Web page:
Our circumstances only got hotter and harder from there. By day 7, the miles had begun to wear away at our better selves. Our irritability grew, our fuses shortened. Eventually, even the sun-cooked peanut butter sandwiches — a staple of our trip — began to lose their culinary luster.

While driving outside of Chugwater, Wyoming (home to some delectable chili, if the billboards are to be believed), I began reflecting on our trip’s success — or lack thereof. The problem, though, was that I struggled on how best to measure it. Do we measure our road trips by way of bathroom breaks, or rest areas, or pronghorn sightings, or s’mores? Do we count sunburns, and insect bites, and the number of tourist traps into which we’d been ensnared? How do we calculate the mini-golf holes, and the bouncy houses, and the paddle boats? And where do we put the more memorable moments: the heart-fluttering joy of hiking to the top of Saddle Pass Trail, or the pleasure of dousing ourselves in the icy waters of Horsetooth Falls?

Our trip, it seemed, defied analysis.

During one of the more trying moments in our journey (who can remember which one?), my wife, in her infinite wisdom, reminded us of a simple fact: “Years from now, we’ll only remember the good parts anyway.”

Truer words were never spoken.

Part of the pleasure of roads trips — and camping trips too — is the knowledge that they’ll end. Within a week or so, we all get to return to our previous lives. We stuff the maps in the glove compartment, hurl the sleeping bags in the basement and bask in the many luxuries (showers! refrigeration!) that are hard to come by in a car or a tent. We put ourselves into these only occasionally pleasurable predicaments, it seems, so that we might more fully enjoy all the days that come after.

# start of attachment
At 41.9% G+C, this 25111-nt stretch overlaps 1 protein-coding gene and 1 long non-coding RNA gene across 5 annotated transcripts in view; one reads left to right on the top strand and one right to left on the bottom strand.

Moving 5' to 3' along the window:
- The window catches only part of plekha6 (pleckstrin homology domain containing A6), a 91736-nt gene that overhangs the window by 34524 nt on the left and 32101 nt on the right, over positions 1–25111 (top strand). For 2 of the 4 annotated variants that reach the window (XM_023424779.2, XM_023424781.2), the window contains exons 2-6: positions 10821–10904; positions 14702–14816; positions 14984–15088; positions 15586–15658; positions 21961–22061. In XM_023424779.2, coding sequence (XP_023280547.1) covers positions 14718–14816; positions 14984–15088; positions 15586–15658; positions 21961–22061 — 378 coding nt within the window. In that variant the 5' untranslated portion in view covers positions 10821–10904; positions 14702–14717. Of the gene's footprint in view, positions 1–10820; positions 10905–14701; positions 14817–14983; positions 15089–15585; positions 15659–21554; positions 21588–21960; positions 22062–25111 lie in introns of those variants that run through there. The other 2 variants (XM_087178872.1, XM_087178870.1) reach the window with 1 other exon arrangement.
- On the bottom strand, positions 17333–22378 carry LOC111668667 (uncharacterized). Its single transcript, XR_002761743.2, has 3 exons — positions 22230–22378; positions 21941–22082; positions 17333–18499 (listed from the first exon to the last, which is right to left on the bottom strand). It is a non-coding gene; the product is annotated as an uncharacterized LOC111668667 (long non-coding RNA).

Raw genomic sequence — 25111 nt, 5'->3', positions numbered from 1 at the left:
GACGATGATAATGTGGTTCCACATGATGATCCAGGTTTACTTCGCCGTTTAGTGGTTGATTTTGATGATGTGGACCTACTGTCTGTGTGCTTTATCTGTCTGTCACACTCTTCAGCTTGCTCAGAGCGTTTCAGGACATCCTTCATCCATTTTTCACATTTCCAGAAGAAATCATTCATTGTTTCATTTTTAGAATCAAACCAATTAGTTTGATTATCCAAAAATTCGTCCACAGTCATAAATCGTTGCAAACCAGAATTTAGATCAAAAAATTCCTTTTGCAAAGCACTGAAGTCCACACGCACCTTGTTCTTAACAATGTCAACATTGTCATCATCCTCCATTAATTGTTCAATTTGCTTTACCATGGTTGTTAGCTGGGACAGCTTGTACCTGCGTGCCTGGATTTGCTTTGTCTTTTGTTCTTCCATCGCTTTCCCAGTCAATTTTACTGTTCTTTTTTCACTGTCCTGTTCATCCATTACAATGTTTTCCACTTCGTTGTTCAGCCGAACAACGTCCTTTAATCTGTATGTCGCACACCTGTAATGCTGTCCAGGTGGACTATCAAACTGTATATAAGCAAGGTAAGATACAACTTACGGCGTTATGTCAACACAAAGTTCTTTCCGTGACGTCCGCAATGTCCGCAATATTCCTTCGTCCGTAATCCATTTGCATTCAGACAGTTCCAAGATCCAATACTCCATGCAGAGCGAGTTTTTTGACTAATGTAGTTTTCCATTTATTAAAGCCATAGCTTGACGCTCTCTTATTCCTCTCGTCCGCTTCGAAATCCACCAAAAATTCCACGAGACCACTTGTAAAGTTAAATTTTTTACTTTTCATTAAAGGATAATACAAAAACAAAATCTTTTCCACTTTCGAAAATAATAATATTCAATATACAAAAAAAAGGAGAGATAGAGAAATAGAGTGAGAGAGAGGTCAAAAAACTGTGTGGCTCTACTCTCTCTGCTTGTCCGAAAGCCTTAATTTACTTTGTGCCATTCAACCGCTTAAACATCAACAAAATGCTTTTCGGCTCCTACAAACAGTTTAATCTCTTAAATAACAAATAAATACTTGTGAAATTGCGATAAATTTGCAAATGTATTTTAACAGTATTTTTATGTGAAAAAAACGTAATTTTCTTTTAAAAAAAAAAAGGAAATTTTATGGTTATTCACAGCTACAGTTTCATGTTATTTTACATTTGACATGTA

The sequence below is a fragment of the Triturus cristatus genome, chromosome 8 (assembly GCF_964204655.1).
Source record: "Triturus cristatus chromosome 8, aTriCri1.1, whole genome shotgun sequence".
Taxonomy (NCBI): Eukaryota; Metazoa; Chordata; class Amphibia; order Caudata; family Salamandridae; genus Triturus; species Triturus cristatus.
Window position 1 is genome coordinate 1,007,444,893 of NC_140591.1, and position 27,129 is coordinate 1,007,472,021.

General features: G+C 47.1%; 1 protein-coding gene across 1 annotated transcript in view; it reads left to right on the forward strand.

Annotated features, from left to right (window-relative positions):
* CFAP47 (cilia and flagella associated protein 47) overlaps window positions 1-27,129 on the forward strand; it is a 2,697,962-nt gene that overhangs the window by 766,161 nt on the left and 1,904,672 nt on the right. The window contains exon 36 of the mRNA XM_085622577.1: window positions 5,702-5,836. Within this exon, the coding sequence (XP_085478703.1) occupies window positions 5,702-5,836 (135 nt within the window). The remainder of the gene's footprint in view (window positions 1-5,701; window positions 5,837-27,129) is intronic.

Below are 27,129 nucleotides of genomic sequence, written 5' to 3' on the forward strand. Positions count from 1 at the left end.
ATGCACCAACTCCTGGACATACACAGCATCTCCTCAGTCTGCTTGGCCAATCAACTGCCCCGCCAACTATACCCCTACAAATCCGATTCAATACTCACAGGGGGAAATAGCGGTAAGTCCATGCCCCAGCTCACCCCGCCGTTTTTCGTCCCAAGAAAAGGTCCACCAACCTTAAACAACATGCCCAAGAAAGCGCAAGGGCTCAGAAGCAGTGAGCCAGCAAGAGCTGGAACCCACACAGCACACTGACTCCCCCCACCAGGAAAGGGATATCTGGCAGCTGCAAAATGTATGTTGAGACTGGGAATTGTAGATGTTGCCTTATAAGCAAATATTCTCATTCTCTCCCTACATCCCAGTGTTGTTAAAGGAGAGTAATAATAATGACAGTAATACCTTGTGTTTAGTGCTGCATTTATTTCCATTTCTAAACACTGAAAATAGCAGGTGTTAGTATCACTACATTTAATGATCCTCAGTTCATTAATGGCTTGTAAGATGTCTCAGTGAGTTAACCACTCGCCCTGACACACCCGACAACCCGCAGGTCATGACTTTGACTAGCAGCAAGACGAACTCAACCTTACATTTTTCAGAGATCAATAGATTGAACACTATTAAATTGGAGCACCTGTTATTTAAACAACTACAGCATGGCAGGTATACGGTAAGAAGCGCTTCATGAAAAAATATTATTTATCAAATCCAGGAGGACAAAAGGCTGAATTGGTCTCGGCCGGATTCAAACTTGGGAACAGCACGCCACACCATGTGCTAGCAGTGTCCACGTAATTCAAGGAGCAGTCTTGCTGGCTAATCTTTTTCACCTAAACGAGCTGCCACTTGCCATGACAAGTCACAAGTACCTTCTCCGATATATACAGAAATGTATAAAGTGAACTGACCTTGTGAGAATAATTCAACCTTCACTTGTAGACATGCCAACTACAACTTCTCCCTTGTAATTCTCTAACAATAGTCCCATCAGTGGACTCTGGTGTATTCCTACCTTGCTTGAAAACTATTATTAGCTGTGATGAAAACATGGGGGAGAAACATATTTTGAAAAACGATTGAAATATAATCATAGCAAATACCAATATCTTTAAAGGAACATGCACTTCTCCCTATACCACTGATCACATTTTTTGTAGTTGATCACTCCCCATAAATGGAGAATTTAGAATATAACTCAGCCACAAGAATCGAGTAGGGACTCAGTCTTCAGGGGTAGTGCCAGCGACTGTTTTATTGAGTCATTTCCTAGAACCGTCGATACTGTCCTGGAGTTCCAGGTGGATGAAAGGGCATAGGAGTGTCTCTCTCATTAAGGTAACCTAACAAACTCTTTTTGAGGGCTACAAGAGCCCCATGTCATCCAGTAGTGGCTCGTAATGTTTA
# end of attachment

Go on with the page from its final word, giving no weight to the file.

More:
Of course, there’s no reason to get too carried away with such self-imposed hardships.

Moments after my daughter nearly incited a riot with her political remarks at Mount Rushmore, my son and I — anticipating the need to ease our future suffering — masterminded our secret trip-saving plan. Rather than spend our last night in our tent, why not upgrade to an air-conditioned cabin? I called the campground near Omaha and made the request — which they were glad to accommodate for twice the price.

Best money I ever spent.

On that final night — after seven hours on the open road — we pulled into the last campground, at which point my son offered his grand reveal: “Our tent’s a cabin!”

None of us wept openly, but almost.

That night — because at last we had an inside to go into — we spent most of the evening outdoors. And for the first time in 2,000 miles, we spotted fireflies. Instinctually, we cupped our hands and gave chase. My daughter marveled at their wonder (“How does his butt light up?”), while I gave a masterclass (which no one attended) on how to catch them by anticipating the blink.

For a half an hour or so, we gathered those bugs by the fistful, and were so mesmerized by their glows that we hardly notice the lightning in the distance.

Let it rain, I thought as the kids ran barefoot through the Nebraska dark. They’ll never remember that part anyway.